A collaboration yields a classical form.
Marlon Davidson and Don Knudson have independent careers, Knudson as a wood sculptor, furniture maker, window display artist, and carpenter, and Davidson as a painter and collage artist. Their relationship as artists and as life partners spans a period of more than fifty years. For about twenty years they have also been producing collaborations such as Unitarian Windows. Lifelong Minnesotans, they were founding members of Headwaters Unitarian Universalist Fellowship in Bemidji, Minnesota.
Their collaborations, writes Davidson, “are made from wood, paper, paint, ink: in other words, they are mixed-media expressions. They vary in size from a few inches to several feet. People often ask me, ‘Who starts first?’ The fact is that it happens both ways, I sometimes will produce some collage forms, and at that point we take a look at possible overall shapes, how the work will be realized. Don will put some peeled poplar wood into a configuration, and the piece slowly grows. Sometimes he begins with a form, and I respond with collage shapes. Often we will make a working drawing and use it as a guide as we work.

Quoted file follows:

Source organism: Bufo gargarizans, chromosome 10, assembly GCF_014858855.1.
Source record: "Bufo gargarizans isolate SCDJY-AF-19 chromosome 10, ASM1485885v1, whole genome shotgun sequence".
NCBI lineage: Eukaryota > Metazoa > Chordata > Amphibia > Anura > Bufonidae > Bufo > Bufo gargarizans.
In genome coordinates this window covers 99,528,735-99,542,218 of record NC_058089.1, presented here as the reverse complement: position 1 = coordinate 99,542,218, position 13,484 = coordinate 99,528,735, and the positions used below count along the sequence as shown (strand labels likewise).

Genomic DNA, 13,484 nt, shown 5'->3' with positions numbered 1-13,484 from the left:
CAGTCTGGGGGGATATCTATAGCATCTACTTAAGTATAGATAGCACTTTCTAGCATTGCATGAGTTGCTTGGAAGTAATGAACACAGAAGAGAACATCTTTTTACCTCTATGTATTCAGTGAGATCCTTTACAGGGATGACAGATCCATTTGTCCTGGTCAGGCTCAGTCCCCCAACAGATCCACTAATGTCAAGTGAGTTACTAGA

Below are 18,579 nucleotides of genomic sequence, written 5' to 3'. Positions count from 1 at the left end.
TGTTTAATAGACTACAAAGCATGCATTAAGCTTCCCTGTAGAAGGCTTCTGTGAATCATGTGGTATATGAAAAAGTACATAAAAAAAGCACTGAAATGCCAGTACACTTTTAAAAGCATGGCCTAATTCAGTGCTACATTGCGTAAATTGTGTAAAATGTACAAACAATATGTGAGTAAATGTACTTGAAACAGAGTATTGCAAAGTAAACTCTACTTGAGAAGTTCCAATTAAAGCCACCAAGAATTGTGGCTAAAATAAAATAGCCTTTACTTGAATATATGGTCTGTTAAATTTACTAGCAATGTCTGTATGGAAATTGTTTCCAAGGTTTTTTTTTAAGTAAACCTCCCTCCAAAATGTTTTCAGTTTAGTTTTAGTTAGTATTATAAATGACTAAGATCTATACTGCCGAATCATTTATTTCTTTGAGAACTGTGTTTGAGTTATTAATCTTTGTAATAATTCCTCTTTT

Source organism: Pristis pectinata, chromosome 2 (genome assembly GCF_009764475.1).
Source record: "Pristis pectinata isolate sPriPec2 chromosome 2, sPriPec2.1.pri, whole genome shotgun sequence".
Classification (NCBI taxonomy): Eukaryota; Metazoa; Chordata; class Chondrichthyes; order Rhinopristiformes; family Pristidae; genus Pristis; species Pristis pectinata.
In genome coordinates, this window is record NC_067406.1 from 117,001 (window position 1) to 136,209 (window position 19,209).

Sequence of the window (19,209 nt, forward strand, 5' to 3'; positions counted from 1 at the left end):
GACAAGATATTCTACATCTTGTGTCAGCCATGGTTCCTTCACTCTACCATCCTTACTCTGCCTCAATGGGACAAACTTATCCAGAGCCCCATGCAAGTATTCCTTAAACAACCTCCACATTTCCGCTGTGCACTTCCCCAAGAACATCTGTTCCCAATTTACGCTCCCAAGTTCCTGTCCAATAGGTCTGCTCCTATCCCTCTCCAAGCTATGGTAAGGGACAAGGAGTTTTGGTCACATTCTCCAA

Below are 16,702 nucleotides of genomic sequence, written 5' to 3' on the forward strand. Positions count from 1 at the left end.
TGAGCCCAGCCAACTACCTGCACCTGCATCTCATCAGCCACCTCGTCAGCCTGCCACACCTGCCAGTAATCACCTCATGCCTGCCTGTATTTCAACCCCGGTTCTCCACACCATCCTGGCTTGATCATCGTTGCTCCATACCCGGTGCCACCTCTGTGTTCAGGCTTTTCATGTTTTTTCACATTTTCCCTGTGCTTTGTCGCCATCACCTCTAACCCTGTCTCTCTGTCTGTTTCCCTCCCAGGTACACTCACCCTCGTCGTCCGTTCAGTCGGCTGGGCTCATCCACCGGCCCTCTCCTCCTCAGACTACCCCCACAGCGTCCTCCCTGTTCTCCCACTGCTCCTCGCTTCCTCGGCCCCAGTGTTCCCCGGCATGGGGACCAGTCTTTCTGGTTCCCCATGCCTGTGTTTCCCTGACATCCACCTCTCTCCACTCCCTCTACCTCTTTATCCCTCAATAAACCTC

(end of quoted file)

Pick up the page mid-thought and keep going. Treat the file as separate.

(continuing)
“One of the most important art principles in our work is repetition. The dominating element is probably color, although texture and line are also apparent and important in the way we create the overall design. Is it harmonious? We hope so. Is it challenging and complex? Yes, we want that to happen. Sometimes we have to make corrections. A few times, not many over the years, I have pulled off the entire collage area and redesigned it. We work toward perfection, but human endeavors are never completely perfect. Persian carpet-makers included an intentional mistake in their masterful rugs so as not to design an affront to the Creator.
“We never give names to our work until the collaboration is finished. At that point, we put the work up and sit down and talk about it. ‘What does it mean?’ ‘Is there a message, or is this just a pure arrangement of shapes and colors?’ After some conversation and agreement, we find a title for the piece.
“In the case of Unitarian Windows, I remember, the first comment that one of us made was, ‘The basic shape is classical, like a temple or a church.’ One of us said, ‘And the windows make it look more like a church.’ The conversation went on, ‘Well if it’s a church, it has to be Unitarian, and that fits because Unitarianism has its roots and its foundation in classic philosophy and humanism.’ So we agreed to call this work of art Unitarian Windows.”
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